It’s that time of year — the leaves are changing colors, and marketing teams and agencies are locking themselves in the room for hours at a time to develop an annual marketing plan that will sit in an unopened file on your servers for the next 12 months. It’s time to opt out of the creating the long annual marketing plan in favor bullet list of tactics — an action plan.
What’s the difference?
Well to begin with, an action plan is much shorter than a marketing plan because it does not include all the typical marketing jargon that nobody reads anyway. It only includes action items that need to happen in the coming year in short bulleted points. It’s also broken into easy to understand chunks of information based on milestone events and product launches.
For example, you’re likely going to be introducing a bunch of new products at or around a tradeshow so what actions need to happen in conjunction with that milestone to make the best and biggest impact? Make a list and put some budget numbers next to it. There’s what an action plan looks like.
PR Action Plans
While Amber and I have been included in the tedious process of creating many marketing plans, we prefer to stick to what we do best — public relations. So, I wanted to spend a minute explaining what goes into a PR Action Plan.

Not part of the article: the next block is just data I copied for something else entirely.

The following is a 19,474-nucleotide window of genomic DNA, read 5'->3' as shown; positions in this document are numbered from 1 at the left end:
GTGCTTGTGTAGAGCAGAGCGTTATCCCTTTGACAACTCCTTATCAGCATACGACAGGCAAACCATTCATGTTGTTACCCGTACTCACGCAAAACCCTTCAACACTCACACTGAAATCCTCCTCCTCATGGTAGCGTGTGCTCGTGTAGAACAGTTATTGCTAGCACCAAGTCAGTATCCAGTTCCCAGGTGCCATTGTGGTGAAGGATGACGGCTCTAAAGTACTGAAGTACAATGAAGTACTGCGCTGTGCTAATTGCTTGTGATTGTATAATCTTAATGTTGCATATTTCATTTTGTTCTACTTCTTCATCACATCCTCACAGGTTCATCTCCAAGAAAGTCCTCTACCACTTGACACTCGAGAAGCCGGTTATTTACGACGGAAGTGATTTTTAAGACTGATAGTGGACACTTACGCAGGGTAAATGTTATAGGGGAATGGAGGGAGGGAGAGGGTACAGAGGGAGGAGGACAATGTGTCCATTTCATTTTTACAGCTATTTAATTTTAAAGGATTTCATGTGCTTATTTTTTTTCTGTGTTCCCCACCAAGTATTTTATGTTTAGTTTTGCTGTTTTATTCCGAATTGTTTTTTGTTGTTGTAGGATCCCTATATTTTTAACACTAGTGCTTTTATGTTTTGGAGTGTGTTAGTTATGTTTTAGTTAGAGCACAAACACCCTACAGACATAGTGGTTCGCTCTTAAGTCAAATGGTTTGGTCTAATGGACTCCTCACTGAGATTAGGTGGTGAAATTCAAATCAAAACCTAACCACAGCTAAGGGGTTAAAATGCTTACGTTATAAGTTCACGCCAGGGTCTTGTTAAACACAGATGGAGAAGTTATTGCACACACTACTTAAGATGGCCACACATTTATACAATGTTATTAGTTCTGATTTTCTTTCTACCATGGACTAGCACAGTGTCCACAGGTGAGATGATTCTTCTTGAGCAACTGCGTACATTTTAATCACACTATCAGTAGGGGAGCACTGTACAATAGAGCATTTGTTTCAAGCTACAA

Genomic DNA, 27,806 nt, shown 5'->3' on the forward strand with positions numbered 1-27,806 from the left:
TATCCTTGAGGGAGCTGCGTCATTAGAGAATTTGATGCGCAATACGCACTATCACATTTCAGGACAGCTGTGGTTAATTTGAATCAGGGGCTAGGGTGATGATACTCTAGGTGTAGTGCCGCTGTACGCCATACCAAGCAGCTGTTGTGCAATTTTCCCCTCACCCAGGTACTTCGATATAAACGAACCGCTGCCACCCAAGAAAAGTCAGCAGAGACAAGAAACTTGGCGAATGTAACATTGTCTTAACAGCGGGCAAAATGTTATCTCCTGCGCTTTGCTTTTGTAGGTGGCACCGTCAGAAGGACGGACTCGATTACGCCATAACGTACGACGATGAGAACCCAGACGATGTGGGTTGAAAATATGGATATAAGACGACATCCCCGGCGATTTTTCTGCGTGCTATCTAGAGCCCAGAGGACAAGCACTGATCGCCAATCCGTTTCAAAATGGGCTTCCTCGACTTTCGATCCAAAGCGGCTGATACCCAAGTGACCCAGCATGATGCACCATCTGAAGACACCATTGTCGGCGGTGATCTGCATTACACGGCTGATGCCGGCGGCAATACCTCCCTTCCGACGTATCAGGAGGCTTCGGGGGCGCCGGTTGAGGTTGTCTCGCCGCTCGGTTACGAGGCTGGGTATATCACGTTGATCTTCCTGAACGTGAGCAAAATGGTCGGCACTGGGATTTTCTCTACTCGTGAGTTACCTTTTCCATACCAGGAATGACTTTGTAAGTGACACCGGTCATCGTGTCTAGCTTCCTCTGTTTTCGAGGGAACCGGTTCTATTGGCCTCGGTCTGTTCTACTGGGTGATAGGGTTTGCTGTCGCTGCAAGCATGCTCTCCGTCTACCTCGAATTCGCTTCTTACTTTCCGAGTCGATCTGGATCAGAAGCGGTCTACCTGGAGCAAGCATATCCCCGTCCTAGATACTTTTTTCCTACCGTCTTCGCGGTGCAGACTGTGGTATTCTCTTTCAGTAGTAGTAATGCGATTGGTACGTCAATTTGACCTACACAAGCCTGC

Here’s what we need to know up front:
- What tradeshows/events will a client be at or plans on holding?
- What new products are being introduced?
- What other major announcements will be made in the coming year?
- What are the key messages the company wants to convey?
- Who are the company’s target audiences?
From here, we develop a list of actions based on the timeline of everything. We will also identify the appropriate media outlets and review editorial calendars to identify opportunities. Also, if we’re helping with content marketing, we’ll develop a list of topics and timeline for publishing.
Fairly straightforward, right? It’s also easy to reference and cross to do items off on a regular basis.
I believe this is the right approach for most companies because it encourages action…and action is what gets results. Action is also the only way know whether a specific approach or strategy will work. If something’s not working, take a different action.
Too many companies and agencies will spend the bulk of their time planning, which will then cut into the resources could have been used to take more action. Or worse yet, attempt to force something to work when it’s clearly not because they feel the need to follow the rigid plan they developed.
Don’t get me wrong — it’s important to have clear overall marketing objectives, but those should not change from year-to-year. Once your team knows what those objectives are, you certainly do not need to spend significant time each year rewriting them; instead, make a quick action plan that everyone can get behind and go.
You can’t make an impact without taking action….no matter how thought out your plan is or how much money you paid an agency to think about your business.